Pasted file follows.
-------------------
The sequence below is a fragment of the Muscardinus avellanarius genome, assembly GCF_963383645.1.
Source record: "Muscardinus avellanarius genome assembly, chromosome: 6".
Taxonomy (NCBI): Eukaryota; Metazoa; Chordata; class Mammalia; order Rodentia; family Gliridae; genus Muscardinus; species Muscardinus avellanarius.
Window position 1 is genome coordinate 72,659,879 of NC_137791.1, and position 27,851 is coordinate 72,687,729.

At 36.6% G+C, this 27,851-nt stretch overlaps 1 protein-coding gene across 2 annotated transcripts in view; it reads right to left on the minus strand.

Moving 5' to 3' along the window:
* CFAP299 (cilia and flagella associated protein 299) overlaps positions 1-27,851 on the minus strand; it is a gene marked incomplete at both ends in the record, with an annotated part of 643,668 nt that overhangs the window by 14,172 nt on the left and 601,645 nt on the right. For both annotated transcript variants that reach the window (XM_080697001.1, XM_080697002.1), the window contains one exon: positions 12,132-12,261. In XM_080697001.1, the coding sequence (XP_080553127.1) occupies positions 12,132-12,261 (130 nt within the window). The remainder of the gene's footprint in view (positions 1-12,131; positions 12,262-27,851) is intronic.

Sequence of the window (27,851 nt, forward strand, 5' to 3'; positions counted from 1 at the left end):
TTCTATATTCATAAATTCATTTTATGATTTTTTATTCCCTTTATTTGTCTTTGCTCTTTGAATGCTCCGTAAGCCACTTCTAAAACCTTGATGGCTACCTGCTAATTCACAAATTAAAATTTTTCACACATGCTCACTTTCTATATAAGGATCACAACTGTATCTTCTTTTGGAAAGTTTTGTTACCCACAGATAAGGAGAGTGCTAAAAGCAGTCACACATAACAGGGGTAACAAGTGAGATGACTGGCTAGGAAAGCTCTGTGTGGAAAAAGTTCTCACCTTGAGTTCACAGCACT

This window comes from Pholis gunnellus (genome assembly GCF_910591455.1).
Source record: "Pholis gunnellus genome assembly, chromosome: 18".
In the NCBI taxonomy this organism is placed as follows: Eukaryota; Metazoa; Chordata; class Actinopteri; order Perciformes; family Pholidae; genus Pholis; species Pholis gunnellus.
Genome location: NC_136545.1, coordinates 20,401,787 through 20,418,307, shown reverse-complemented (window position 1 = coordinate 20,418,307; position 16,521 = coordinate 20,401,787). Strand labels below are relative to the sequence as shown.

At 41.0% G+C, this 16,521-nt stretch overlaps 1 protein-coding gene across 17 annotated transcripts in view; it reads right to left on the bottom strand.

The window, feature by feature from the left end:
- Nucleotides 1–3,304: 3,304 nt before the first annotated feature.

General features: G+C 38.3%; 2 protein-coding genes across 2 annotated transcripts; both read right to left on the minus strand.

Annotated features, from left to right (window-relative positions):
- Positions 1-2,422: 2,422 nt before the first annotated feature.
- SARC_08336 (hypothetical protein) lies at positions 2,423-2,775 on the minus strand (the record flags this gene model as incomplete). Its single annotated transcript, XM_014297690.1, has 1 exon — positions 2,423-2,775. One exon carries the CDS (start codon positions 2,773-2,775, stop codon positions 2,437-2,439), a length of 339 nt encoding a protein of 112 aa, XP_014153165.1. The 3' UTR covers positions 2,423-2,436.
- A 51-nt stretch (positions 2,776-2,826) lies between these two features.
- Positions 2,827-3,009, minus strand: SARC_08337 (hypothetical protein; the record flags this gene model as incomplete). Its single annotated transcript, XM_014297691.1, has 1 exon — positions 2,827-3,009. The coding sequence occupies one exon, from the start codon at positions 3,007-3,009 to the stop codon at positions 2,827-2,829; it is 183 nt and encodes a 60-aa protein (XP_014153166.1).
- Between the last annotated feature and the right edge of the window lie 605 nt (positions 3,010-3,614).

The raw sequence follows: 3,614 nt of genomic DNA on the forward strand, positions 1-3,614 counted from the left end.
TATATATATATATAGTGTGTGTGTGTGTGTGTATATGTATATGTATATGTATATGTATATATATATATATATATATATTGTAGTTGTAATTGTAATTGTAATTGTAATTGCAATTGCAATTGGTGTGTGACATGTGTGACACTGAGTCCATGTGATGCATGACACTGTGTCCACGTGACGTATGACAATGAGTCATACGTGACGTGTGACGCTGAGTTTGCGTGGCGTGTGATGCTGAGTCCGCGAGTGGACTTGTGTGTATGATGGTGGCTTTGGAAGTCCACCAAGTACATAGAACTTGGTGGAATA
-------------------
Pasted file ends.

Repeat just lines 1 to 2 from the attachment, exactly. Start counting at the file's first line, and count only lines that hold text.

The sequence below is a fragment of the Muscardinus avellanarius genome, assembly GCF_963383645.1.
Source record: "Muscardinus avellanarius genome assembly, chromosome: 6".